Sound power measurements of acoustic sources are generally made in reverberation or anechoic chambers using acoustic pressure measurements as outlined in specific ISO or other standards. A reverberation chamber produces an approximate diffuse-field condition, wherein the sound power is determined from the spatially averaged squared pressure. An anechoic chamber produces an approximate free-field condition, wherein the sound power is estimated from squared pressure over an enveloping measurement surface. However, in many cases it is desirable to estimate sound power within nonideal semi-reverberant spaces. In these environments, both direct and reverberant energies may contribute significantly to the total acoustic field. This paper introduces two measurement methods that utilize a weighted combination of potential and kinetic energy densities, known as generalized acoustic energy density, to estimate sound power in nonideal semi-reverberant rooms. The first method employs a generalized sound power formulation, which is an adaptation to an equation developed in 1948 for semi-reverberant spaces. The second, called the two-point in situ method, is a technique based on the generalized sound power formulation for quick and accurate in situ sound power estimates. Since the generalized acoustic energy density is more spatially uniform than the squared acoustic pressure in an enclosed field, these methods have the advantage of achieving the same accuracy in sound power determination with fewer measurement positions. This thesis explores the possibility of using these new methods in place of methods outlined in current ISO standards by describing analytical, numerical, and experimental results.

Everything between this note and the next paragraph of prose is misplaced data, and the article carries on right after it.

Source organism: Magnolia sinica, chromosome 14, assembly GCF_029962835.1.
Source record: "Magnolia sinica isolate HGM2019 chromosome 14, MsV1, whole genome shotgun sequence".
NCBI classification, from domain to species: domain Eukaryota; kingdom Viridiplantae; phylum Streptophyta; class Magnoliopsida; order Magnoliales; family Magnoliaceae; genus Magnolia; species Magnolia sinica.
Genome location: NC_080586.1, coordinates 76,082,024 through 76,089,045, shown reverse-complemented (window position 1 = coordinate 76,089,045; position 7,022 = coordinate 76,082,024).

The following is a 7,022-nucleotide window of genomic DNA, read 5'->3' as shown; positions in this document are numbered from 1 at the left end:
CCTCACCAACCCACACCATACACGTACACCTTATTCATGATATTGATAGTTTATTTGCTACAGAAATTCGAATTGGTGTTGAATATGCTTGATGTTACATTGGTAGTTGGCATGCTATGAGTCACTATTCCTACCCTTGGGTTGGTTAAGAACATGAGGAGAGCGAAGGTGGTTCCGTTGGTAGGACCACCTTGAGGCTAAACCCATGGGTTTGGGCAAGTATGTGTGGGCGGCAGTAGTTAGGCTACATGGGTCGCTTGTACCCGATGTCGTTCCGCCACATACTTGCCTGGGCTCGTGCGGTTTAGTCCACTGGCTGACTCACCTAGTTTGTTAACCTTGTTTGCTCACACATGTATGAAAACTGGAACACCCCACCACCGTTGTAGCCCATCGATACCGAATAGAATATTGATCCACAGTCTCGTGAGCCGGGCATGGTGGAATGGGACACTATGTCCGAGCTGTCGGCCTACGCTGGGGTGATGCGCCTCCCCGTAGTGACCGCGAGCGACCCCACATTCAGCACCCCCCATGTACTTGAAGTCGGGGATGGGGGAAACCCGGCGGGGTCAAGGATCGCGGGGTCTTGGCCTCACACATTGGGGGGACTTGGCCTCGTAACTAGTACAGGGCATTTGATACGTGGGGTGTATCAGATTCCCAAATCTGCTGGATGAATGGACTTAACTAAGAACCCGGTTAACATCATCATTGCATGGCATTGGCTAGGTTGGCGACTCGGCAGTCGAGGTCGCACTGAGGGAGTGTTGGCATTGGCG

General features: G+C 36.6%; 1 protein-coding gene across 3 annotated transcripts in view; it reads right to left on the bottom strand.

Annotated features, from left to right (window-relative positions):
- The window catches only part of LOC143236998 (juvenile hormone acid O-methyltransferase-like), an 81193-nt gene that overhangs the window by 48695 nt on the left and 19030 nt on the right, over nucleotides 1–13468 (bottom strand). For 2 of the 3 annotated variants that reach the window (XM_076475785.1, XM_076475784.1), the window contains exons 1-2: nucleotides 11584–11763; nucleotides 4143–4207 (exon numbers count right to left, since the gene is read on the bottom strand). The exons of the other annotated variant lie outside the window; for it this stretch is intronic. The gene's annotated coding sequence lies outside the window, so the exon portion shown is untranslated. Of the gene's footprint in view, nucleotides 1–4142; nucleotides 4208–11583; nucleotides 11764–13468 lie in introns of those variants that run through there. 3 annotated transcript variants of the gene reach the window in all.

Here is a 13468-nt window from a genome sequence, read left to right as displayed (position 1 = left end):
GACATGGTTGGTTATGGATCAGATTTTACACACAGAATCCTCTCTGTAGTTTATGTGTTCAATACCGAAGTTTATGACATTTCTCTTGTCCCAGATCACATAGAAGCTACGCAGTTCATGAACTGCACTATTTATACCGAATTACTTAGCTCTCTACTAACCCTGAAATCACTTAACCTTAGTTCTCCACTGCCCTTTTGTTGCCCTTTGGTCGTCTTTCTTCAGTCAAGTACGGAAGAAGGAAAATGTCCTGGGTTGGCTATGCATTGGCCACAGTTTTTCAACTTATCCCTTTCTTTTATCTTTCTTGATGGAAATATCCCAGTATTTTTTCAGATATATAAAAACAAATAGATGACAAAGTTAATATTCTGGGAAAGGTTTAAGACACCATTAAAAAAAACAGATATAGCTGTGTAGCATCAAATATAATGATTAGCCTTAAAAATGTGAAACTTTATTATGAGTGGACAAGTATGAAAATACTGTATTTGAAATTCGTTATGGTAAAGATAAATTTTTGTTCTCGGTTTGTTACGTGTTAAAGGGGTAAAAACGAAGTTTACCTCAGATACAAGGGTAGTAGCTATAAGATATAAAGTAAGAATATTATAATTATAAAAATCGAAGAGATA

College and Department

Physical and Mathematical Sciences; Physics and Astronomy



Date Submitted


Document Type





sound power, generalized energy density, semi-reverberant enclosures